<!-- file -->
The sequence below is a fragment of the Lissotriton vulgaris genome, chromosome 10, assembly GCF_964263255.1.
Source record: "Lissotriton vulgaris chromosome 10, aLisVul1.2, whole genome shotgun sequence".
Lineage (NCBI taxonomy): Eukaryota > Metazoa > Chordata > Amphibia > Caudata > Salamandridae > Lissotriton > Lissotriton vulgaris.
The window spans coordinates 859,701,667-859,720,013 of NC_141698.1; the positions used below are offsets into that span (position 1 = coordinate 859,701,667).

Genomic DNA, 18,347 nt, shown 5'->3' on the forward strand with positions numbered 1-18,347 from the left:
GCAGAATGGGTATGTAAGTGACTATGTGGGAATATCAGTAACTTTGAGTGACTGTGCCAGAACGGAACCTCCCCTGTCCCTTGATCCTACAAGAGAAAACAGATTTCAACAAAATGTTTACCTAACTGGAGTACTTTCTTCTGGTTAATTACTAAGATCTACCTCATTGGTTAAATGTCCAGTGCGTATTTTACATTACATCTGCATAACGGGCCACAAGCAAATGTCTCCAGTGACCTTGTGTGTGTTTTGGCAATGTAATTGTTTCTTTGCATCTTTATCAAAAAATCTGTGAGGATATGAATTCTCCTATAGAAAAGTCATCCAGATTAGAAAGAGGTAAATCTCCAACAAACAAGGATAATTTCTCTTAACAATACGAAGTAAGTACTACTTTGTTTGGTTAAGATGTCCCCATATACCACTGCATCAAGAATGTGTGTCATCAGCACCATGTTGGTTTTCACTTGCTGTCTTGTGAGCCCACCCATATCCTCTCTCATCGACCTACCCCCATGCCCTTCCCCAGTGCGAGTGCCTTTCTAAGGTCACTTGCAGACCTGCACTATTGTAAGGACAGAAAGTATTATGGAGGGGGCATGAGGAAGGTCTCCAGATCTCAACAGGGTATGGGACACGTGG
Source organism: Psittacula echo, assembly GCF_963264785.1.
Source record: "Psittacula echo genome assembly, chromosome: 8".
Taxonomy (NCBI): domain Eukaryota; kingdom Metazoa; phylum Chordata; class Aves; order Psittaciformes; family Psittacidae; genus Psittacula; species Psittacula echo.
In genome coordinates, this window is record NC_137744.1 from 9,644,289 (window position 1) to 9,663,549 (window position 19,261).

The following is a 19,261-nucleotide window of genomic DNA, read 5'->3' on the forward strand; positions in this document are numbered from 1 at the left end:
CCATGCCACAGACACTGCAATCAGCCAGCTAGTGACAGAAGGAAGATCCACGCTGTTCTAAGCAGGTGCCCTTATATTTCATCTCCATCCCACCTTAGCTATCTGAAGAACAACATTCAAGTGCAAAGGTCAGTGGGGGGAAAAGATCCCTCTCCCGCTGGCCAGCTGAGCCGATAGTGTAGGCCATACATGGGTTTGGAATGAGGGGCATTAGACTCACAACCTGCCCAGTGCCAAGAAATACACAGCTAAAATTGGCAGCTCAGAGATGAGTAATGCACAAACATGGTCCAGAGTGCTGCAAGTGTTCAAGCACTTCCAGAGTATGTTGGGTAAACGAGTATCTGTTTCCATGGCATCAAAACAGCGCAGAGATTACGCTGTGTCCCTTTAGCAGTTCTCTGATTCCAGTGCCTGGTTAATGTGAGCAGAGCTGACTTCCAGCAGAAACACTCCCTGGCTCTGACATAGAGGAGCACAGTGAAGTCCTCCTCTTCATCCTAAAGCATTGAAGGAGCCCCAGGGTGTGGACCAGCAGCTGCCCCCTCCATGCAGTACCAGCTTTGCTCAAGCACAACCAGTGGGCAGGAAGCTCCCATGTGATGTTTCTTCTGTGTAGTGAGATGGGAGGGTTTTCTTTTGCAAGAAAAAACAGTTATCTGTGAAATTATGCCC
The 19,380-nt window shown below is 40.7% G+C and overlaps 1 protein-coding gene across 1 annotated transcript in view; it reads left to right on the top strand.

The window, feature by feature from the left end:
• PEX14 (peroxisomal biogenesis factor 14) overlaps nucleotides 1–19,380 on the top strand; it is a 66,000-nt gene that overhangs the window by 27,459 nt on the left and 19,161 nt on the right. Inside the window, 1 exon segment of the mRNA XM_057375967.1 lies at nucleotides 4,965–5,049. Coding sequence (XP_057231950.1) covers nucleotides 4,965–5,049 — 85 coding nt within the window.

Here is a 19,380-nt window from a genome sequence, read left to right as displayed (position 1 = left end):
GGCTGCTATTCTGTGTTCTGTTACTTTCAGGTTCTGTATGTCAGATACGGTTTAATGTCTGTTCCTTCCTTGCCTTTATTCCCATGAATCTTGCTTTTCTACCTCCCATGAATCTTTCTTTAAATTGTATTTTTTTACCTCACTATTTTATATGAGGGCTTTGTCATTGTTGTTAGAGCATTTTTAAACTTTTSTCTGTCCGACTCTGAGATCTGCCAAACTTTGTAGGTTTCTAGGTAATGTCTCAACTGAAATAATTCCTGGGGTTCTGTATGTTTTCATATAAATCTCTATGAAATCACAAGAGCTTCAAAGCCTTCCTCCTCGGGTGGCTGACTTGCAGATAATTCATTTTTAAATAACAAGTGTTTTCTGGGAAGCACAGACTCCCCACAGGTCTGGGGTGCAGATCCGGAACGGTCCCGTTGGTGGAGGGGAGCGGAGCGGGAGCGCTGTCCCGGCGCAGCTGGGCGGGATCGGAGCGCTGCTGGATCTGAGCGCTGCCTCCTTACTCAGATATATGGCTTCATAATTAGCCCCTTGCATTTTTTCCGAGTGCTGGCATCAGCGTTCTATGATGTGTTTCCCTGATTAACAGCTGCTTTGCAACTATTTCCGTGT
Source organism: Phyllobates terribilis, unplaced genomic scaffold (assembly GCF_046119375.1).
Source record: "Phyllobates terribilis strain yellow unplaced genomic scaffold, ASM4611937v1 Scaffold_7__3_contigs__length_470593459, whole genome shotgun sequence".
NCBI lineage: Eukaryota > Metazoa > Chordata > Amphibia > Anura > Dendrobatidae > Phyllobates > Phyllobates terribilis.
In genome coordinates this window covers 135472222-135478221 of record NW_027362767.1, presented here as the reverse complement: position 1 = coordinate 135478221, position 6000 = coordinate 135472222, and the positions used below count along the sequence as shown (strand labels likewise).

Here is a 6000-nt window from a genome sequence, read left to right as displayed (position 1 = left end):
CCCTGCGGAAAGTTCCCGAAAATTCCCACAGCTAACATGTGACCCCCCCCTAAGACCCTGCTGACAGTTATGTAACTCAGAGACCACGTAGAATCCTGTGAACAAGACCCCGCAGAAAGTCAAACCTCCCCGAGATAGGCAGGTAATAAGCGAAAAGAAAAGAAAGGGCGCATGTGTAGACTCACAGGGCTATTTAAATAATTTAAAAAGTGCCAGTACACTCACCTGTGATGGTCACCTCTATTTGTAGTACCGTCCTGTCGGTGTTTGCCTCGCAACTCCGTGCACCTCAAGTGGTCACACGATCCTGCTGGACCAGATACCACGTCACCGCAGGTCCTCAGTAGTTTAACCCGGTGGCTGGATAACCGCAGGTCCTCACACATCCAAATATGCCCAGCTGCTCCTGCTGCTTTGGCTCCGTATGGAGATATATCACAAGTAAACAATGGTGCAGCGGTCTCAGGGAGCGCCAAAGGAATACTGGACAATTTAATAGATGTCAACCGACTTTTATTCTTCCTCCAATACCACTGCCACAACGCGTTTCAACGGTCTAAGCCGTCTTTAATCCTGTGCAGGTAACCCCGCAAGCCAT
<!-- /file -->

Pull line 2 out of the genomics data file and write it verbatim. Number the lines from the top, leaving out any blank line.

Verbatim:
Source record: "Lissotriton vulgaris chromosome 10, aLisVul1.2, whole genome shotgun sequence".